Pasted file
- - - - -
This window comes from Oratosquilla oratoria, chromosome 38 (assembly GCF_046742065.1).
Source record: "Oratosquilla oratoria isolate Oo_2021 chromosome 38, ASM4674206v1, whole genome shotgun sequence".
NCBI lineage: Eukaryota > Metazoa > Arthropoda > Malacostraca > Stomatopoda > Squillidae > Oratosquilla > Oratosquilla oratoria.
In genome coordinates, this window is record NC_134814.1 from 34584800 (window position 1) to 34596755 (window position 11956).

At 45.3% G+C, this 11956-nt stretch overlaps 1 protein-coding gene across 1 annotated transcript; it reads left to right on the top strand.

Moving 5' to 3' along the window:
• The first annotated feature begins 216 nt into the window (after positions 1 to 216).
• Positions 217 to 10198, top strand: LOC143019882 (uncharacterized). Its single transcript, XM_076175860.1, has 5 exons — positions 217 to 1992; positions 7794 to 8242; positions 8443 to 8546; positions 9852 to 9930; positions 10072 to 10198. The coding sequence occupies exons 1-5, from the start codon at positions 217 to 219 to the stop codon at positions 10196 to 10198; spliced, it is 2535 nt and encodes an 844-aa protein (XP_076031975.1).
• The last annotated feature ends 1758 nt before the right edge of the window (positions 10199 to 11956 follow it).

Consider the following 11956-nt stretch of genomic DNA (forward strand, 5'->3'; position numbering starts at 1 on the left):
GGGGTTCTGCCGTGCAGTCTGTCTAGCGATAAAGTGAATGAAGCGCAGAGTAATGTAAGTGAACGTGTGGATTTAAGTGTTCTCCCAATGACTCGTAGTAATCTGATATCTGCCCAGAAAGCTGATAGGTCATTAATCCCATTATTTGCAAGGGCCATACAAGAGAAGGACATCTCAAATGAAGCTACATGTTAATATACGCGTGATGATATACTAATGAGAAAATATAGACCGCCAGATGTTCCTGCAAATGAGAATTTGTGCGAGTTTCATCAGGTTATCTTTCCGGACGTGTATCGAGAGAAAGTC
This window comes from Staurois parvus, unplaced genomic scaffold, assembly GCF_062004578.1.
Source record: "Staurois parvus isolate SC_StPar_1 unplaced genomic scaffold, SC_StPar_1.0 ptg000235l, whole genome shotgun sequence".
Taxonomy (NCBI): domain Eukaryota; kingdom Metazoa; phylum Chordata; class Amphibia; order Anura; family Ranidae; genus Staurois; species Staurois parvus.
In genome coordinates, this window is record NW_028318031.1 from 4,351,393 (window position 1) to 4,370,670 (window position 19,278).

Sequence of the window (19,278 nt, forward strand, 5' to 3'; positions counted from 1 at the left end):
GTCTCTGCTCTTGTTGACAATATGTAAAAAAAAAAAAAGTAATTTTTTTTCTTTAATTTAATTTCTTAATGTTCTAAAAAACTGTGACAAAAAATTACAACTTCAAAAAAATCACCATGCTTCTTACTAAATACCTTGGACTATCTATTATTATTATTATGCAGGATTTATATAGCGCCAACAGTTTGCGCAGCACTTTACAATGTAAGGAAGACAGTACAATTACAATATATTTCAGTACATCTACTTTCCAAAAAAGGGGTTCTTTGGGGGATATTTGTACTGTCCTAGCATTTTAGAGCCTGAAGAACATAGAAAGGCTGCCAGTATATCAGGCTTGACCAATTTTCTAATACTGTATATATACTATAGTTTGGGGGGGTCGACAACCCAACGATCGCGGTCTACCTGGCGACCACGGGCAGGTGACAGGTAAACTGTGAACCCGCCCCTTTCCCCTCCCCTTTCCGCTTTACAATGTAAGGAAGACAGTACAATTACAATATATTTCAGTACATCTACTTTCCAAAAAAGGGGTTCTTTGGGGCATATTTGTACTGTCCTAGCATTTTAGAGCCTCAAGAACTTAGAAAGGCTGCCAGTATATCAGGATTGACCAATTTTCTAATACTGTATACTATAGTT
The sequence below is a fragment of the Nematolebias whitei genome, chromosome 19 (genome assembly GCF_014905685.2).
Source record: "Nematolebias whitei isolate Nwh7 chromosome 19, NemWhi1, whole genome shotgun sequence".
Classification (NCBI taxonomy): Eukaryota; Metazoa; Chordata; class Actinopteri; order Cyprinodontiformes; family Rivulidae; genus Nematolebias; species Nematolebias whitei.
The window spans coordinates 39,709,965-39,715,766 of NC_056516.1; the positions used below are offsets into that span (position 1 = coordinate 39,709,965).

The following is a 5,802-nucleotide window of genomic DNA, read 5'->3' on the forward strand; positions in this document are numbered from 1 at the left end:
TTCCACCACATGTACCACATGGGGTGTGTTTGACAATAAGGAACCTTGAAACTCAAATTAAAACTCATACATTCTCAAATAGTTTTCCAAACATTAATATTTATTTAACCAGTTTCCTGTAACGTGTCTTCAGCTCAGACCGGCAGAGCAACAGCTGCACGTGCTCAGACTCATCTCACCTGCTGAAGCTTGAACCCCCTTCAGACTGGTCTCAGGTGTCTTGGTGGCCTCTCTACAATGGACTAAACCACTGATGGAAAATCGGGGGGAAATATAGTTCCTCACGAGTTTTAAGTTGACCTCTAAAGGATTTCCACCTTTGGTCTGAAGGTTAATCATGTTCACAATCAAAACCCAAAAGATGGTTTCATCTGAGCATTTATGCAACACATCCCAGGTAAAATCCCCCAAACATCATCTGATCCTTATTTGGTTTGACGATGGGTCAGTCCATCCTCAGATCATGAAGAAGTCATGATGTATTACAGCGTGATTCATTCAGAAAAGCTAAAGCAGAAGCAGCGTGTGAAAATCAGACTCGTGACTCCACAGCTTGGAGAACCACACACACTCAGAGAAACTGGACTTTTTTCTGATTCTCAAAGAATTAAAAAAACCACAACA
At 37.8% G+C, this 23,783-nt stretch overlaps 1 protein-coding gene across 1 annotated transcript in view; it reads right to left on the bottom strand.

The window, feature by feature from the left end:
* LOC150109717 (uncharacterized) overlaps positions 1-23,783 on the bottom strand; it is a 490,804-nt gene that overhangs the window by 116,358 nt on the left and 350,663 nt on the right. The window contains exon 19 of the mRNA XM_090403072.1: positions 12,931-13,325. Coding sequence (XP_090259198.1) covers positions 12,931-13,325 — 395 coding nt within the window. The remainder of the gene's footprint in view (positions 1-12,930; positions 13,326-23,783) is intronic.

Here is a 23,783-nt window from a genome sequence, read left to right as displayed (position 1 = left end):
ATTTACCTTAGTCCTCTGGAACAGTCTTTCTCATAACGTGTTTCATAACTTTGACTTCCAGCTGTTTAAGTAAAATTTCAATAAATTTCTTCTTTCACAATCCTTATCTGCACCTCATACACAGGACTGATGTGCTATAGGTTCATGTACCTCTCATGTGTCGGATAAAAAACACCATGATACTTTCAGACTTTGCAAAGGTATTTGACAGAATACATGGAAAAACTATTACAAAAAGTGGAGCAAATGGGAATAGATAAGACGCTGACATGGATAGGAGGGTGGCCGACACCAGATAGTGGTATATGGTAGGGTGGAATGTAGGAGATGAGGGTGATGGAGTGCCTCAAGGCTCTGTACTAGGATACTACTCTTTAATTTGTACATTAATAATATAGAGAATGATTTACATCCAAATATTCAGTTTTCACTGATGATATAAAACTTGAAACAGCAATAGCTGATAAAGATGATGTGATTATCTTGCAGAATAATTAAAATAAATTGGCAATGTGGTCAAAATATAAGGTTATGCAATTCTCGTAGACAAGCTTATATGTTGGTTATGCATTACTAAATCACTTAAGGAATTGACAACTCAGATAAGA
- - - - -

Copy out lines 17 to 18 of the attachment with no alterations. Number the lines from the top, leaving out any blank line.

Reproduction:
GTCTCTGCTCTTGTTGACAATATGTAAAAAAAAAAAAAGTAATTTTTTTTCTTTAATTTAATTTCTTAATGTTCTAAAAAACTGTGACAAAAAATTACAACTTCAAAAAAATCACCATGCTTCTTACTAAATACCTTGGACTATCTATTATTATTATTATGCAGGATTTATATAGCGCCAACAGTTTGCGCAGCACTTTACAATGTAAGGAAGACAGTACAATTACAATATATTTCAGTACATCTACTTTCCAAAAAAGGGGTTCTTTGGGGGATATTTGTACTGTCCTAGCATTTTAGAGCCTGAAGAACATAGAAAGGCTGCCAGTATATCAGGCTTGACCAATTTTCTAATACTGTATATATACTATAGTTTGGGGGGGTCGACAACCCAACGATCGCGGTCTACCTGGCGACCACGGGCAGGTGACAGGTAAACTGTGAACCCGCCCCTTTCCCCTCCCCTTTCCGCTTTACAATGTAAGGAAGACAGTACAATTACAATATATTTCAGTACATCTACTTTCCAAAAAAGGGGTTCTTTGGGGCATATTTGTACTGTCCTAGCATTTTAGAGCCTCAAGAACTTAGAAAGGCTGCCAGTATATCAGGATTGACCAATTTTCTAATACTGTATACTATAGTT
The sequence below is a fragment of the Nematolebias whitei genome, chromosome 19 (genome assembly GCF_014905685.2).